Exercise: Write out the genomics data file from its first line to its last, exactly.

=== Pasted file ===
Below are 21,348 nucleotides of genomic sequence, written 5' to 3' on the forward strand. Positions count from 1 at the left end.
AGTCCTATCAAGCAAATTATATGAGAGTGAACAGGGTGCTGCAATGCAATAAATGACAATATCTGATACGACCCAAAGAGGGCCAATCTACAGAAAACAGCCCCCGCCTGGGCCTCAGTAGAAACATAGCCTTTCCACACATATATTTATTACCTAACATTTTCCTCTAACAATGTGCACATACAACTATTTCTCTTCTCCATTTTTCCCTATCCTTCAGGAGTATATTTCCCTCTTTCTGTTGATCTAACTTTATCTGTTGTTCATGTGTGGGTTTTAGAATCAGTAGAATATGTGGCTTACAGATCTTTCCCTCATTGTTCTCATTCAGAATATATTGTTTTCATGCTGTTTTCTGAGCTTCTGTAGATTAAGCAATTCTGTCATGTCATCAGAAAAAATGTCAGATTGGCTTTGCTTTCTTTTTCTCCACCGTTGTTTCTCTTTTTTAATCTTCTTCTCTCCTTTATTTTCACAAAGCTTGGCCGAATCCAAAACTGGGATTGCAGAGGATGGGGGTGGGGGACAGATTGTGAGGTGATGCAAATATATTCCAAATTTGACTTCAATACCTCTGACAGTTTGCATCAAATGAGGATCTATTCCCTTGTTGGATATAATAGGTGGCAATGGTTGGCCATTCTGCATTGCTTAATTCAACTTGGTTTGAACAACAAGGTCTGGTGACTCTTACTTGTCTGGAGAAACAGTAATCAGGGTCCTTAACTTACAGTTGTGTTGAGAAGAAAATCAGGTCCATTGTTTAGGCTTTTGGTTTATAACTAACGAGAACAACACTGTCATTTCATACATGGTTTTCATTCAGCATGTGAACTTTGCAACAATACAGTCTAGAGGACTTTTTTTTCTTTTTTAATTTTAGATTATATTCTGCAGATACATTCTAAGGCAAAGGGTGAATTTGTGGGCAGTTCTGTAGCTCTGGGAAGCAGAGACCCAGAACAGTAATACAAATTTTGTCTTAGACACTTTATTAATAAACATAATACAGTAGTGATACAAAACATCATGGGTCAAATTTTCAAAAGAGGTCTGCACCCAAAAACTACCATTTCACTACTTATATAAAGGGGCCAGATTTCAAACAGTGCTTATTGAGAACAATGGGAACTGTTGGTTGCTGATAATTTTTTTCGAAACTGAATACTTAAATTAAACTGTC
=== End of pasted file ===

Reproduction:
Below are 21,348 nucleotides of genomic sequence, written 5' to 3' on the forward strand. Positions count from 1 at the left end.
AGTCCTATCAAGCAAATTATATGAGAGTGAACAGGGTGCTGCAATGCAATAAATGACAATATCTGATACGACCCAAAGAGGGCCAATCTACAGAAAACAGCCCCCGCCTGGGCCTCAGTAGAAACATAGCCTTTCCACACATATATTTATTACCTAACATTTTCCTCTAACAATGTGCACATACAACTATTTCTCTTCTCCATTTTTCCCTATCCTTCAGGAGTATATTTCCCTCTTTCTGTTGATCTAACTTTATCTGTTGTTCATGTGTGGGTTTTAGAATCAGTAGAATATGTGGCTTACAGATCTTTCCCTCATTGTTCTCATTCAGAATATATTGTTTTCATGCTGTTTTCTGAGCTTCTGTAGATTAAGCAATTCTGTCATGTCATCAGAAAAAATGTCAGATTGGCTTTGCTTTCTTTTTCTCCACCGTTGTTTCTCTTTTTTAATCTTCTTCTCTCCTTTATTTTCACAAAGCTTGGCCGAATCCAAAACTGGGATTGCAGAGGATGGGGGTGGGGGACAGATTGTGAGGTGATGCAAATATATTCCAAATTTGACTTCAATACCTCTGACAGTTTGCATCAAATGAGGATCTATTCCCTTGTTGGATATAATAGGTGGCAATGGTTGGCCATTCTGCATTGCTTAATTCAACTTGGTTTGAACAACAAGGTCTGGTGACTCTTACTTGTCTGGAGAAACAGTAATCAGGGTCCTTAACTTACAGTTGTGTTGAGAAGAAAATCAGGTCCATTGTTTAGGCTTTTGGTTTATAACTAACGAGAACAACACTGTCATTTCATACATGGTTTTCATTCAGCATGTGAACTTTGCAACAATACAGTCTAGAGGACTTTTTTTTCTTTTTTAATTTTAGATTATATTCTGCAGATACATTCTAAGGCAAAGGGTGAATTTGTGGGCAGTTCTGTAGCTCTGGGAAGCAGAGACCCAGAACAGTAATACAAATTTTGTCTTAGACACTTTATTAATAAACATAATACAGTAGTGATACAAAACATCATGGGTCAAATTTTCAAAAGAGGTCTGCACCCAAAAACTACCATTTCACTACTTATATAAAGGGGCCAGATTTCAAACAGTGCTTATTGAGAACAATGGGAACTGTTGGTTGCTGATAATTTTTTTCGAAACTGAATACTTAAATTAAACTGTC